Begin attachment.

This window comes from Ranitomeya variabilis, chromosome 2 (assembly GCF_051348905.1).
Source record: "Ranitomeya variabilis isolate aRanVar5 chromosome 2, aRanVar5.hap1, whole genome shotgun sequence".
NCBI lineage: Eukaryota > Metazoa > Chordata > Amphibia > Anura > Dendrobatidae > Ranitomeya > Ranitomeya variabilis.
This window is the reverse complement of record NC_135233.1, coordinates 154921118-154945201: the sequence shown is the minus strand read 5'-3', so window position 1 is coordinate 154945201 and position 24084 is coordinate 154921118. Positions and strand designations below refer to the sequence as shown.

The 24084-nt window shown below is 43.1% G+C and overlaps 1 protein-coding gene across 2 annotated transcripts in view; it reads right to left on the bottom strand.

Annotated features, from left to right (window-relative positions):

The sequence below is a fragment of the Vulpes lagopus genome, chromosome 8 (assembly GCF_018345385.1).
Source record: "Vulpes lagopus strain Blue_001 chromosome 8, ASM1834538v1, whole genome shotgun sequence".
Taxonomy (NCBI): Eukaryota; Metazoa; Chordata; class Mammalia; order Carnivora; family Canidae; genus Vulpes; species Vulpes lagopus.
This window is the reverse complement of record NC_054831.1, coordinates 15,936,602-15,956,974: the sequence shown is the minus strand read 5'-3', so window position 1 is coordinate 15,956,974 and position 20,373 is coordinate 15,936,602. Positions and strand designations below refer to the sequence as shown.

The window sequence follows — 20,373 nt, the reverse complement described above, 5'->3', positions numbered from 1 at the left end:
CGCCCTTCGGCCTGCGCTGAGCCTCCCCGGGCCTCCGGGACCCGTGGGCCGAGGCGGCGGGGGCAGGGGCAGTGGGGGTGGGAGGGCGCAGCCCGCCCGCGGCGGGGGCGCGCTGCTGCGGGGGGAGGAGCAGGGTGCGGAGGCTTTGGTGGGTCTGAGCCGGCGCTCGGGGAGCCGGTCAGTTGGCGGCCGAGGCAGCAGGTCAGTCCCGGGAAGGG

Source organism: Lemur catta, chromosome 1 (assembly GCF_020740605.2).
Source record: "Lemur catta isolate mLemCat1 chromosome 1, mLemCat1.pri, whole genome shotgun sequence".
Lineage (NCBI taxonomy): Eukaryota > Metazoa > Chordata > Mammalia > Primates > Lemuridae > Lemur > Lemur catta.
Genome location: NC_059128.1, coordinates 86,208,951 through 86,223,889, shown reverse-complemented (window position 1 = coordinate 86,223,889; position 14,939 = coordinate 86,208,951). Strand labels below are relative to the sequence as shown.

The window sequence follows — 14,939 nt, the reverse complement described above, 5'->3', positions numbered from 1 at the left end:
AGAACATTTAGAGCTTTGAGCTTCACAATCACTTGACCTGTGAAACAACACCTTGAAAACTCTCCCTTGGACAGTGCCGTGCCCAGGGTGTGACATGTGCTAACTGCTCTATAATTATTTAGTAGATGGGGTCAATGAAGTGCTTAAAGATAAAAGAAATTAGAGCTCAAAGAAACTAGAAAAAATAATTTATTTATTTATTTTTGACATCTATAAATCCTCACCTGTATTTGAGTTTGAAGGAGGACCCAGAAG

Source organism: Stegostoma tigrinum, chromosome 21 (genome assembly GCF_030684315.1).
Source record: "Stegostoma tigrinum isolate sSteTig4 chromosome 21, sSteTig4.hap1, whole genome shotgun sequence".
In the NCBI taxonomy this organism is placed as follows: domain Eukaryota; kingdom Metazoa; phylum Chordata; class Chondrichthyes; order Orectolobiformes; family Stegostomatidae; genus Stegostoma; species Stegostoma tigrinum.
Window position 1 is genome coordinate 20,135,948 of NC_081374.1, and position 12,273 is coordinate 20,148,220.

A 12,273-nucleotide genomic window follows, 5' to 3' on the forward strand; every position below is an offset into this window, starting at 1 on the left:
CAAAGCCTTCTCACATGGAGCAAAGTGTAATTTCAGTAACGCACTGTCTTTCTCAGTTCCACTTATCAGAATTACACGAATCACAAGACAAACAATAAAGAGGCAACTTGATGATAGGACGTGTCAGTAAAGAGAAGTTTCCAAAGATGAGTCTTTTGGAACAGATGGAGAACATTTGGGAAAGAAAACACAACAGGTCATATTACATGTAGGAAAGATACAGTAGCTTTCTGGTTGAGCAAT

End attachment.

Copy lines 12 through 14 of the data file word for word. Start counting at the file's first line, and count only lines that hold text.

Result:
CGCCCTTCGGCCTGCGCTGAGCCTCCCCGGGCCTCCGGGACCCGTGGGCCGAGGCGGCGGGGGCAGGGGCAGTGGGGGTGGGAGGGCGCAGCCCGCCCGCGGCGGGGGCGCGCTGCTGCGGGGGGAGGAGCAGGGTGCGGAGGCTTTGGTGGGTCTGAGCCGGCGCTCGGGGAGCCGGTCAGTTGGCGGCCGAGGCAGCAGGTCAGTCCCGGGAAGGG

Source organism: Lemur catta, chromosome 1 (assembly GCF_020740605.2).
Source record: "Lemur catta isolate mLemCat1 chromosome 1, mLemCat1.pri, whole genome shotgun sequence".